Apple MacBook (2015)7:47
Dell XPS 13 (2015)7:36
Microsoft Surface Pro 47:15
Microsoft Surface Pro 37:08
HP Spectre x26:43
Razer Blade Stealth5:48
Toshiba Radius 125:12
So far, then, the TabPro S performs like other Core M devices, which is to say it's adequate for basic use, but, as you'd expect, not nearly as powerful as Intel's higher-end "Core i" line. What's really soured me on other Core M machines, though, is that despite having lower-powered CPUs, they didn't offer any advantage in battery life over Core i. Basically, then, the main advantage was that they were cheaper (but not even that much cheaper).
In a major exception to the rule, however, the Galaxy TabPro S not only holds its own against Core i-series systems, but outlasts them by several hours. All told, I got 10 hours and 43 minutes of continuous full HD video playback with WiFI on and the screen brightness fixed at 65 percent. That's slightly longer than the 10.5 hours that Samsung promised, and it's hours better than the Core M-based HP Spectre x2 (6:43) and the Core i5-powered Surface Pro 4 (7:15). The TabPro S might not be the most powerful productivity machine, but it more than makes up for it with enduring runtime and a thinner- and lighter-than-average design.

The competition

The Surface Pro 4. I mean, obviously. Though it starts at a similar price of $899, and starts with similar specs (Core M3, 4GB of RAM), the keyboard isn't included; it costs $130 extra. For the money, you do get a pen in the box and, of course, that slightly more premium (and slightly heavier) design. The keyboard itself is more comfortable to type on, and the Surface Pro 4's built-in kickstand allows for adjustable screen angles. Neither device is perfect; they each have some clear pros and cons. If you do want pressure-sensitive pen input, though, that makes your decision an easy one: While the SP4 comes with a writing implement in the box, Samsung's pen isn't available yet (it arrives later this quarter), and the company hasn't revealed a price or tech specs like how many levels of pressure it recognizes.
For shoppers already tied into Apple's ecosystem, the 12.9-inch iPad Pro ($799-plus) could make sense: It's powerful enough for everyday computing, supports pressure-sensitive pen input with the optional Apple Pencil ($99) and works with various keyboard covers. Battery life is on par with the TabPro S, but then again, it's bigger and heavier. Also, iOS doesn't support mouse input, which means none of the available keyboards have a built-in touchpad. For that reason, I'm hesitant to recommend it to people who expect to do a lot of typing or spreadsheet editing. That said, it's a better fit for creative types who plan to use some of the specially optimized apps, especially those meant to take advantage of the optional Pencil.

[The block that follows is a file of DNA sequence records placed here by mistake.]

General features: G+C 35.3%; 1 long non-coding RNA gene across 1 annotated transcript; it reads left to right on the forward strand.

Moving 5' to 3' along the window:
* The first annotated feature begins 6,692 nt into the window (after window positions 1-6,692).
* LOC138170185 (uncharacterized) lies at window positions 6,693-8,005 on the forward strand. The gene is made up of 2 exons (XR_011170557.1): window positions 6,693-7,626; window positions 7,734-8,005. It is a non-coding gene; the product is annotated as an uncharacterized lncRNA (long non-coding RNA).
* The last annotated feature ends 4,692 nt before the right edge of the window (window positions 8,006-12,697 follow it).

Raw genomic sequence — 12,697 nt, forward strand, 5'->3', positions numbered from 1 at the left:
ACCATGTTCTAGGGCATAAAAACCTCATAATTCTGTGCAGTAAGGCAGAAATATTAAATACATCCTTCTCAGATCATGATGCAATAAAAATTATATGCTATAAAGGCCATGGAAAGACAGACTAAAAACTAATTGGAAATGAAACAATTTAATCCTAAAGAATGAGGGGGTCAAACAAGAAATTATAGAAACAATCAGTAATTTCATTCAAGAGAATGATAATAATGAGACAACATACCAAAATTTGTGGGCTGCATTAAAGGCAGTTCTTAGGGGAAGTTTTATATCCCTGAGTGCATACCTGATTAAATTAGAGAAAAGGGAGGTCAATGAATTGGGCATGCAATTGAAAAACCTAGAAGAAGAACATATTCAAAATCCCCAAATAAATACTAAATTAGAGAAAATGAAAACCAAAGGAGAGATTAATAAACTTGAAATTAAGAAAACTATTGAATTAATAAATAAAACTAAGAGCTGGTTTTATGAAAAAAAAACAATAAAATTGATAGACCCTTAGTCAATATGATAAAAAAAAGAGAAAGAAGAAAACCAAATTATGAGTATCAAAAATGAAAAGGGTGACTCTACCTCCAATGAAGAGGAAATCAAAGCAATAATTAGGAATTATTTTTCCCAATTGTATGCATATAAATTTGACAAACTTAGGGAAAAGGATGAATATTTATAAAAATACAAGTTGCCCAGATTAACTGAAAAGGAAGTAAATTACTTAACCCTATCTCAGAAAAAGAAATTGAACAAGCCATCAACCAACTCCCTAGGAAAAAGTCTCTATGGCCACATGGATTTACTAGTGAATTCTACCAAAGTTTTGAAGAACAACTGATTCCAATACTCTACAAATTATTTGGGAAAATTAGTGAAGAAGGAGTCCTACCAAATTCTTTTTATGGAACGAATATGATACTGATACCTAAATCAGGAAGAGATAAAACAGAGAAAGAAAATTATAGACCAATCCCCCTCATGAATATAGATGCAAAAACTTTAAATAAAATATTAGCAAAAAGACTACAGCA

I don't know that the Samsung Galaxy TabPro S is necessarily better than the Surface Pro 4: It isn't offered in any comparably powerful configurations, the keyboard isn't as easy to type on, the screen angle isn't adjustable when propped up, and the pressure-sensitive pen isn't available yet. That said, the TabPro S bests the SP4 in some ways, and even succeeds in some areas the Surface doesn't. Its battery life is hours longer, despite the fact that it has a skinnier design that in theory doesn't leave room for as big a battery. It's the only 2-in-1 right now with a Super AMOLED screen, and it might just be prettier than the already-nice one on the Surface Pro 4. And, the keyboard comes in the box, which is welcome news, even if the keyboard is occasionally maddening.
The Galaxy TabPro S is a fine product in its own right -- no small feat, considering Samsung had never made a device like this before. It will be even better, too, once the company releases the optional pen. Heck, Samsung even has an opportunity to retool the keyboard; space out the buttons a bit, make the screen angle adjustable and then sell it as an optional, backward-compatible accessory. Because if Samsung can fix the typing experience -- clearly the weakest link here -- early adopters would easily be able to upgrade to a much-improved product, without having to spend $900 all over again.